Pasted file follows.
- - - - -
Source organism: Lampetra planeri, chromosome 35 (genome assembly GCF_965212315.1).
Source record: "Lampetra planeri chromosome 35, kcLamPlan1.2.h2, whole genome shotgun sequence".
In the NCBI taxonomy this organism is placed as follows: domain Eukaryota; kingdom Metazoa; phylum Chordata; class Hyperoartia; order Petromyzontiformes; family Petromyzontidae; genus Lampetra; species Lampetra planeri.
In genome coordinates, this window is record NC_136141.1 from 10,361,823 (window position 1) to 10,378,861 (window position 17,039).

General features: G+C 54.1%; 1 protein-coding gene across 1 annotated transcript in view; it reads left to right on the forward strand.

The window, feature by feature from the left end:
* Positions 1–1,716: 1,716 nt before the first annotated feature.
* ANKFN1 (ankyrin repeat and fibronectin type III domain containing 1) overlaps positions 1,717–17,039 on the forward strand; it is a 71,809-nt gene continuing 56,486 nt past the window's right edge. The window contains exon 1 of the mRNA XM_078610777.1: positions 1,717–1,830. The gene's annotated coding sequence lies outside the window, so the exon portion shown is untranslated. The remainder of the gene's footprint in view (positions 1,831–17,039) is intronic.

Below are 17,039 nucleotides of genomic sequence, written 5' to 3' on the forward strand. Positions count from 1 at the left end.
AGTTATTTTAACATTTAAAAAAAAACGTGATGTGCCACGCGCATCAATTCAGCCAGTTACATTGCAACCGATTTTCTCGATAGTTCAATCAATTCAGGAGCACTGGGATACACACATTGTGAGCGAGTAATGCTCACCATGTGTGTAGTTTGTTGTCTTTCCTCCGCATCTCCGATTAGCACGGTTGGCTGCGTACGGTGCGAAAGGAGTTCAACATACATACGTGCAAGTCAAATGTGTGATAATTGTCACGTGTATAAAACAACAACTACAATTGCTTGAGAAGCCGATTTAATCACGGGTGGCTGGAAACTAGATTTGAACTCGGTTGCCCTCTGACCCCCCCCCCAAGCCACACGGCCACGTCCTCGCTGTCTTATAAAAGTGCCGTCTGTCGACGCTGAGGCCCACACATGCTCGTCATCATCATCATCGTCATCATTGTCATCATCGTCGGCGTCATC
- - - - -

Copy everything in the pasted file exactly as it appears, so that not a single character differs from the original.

Source organism: Lampetra planeri, chromosome 35 (genome assembly GCF_965212315.1).
Source record: "Lampetra planeri chromosome 35, kcLamPlan1.2.h2, whole genome shotgun sequence".
In the NCBI taxonomy this organism is placed as follows: domain Eukaryota; kingdom Metazoa; phylum Chordata; class Hyperoartia; order Petromyzontiformes; family Petromyzontidae; genus Lampetra; species Lampetra planeri.
In genome coordinates, this window is record NC_136141.1 from 10,361,823 (window position 1) to 10,378,861 (window position 17,039).

General features: G+C 54.1%; 1 protein-coding gene across 1 annotated transcript in view; it reads left to right on the forward strand.

The window, feature by feature from the left end:
* Positions 1–1,716: 1,716 nt before the first annotated feature.
* ANKFN1 (ankyrin repeat and fibronectin type III domain containing 1) overlaps positions 1,717–17,039 on the forward strand; it is a 71,809-nt gene continuing 56,486 nt past the window's right edge. The window contains exon 1 of the mRNA XM_078610777.1: positions 1,717–1,830. The gene's annotated coding sequence lies outside the window, so the exon portion shown is untranslated. The remainder of the gene's footprint in view (positions 1,831–17,039) is intronic.

Below are 17,039 nucleotides of genomic sequence, written 5' to 3' on the forward strand. Positions count from 1 at the left end.
AGTTATTTTAACATTTAAAAAAAAACGTGATGTGCCACGCGCATCAATTCAGCCAGTTACATTGCAACCGATTTTCTCGATAGTTCAATCAATTCAGGAGCACTGGGATACACACATTGTGAGCGAGTAATGCTCACCATGTGTGTAGTTTGTTGTCTTTCCTCCGCATCTCCGATTAGCACGGTTGGCTGCGTACGGTGCGAAAGGAGTTCAACATACATACGTGCAAGTCAAATGTGTGATAATTGTCACGTGTATAAAACAACAACTACAATTGCTTGAGAAGCCGATTTAATCACGGGTGGCTGGAAACTAGATTTGAACTCGGTTGCCCTCTGACCCCCCCCCCAAGCCACACGGCCACGTCCTCGCTGTCTTATAAAAGTGCCGTCTGTCGACGCTGAGGCCCACACATGCTCGTCATCATCATCATCGTCATCATTGTCATCATCGTCGGCGTCATC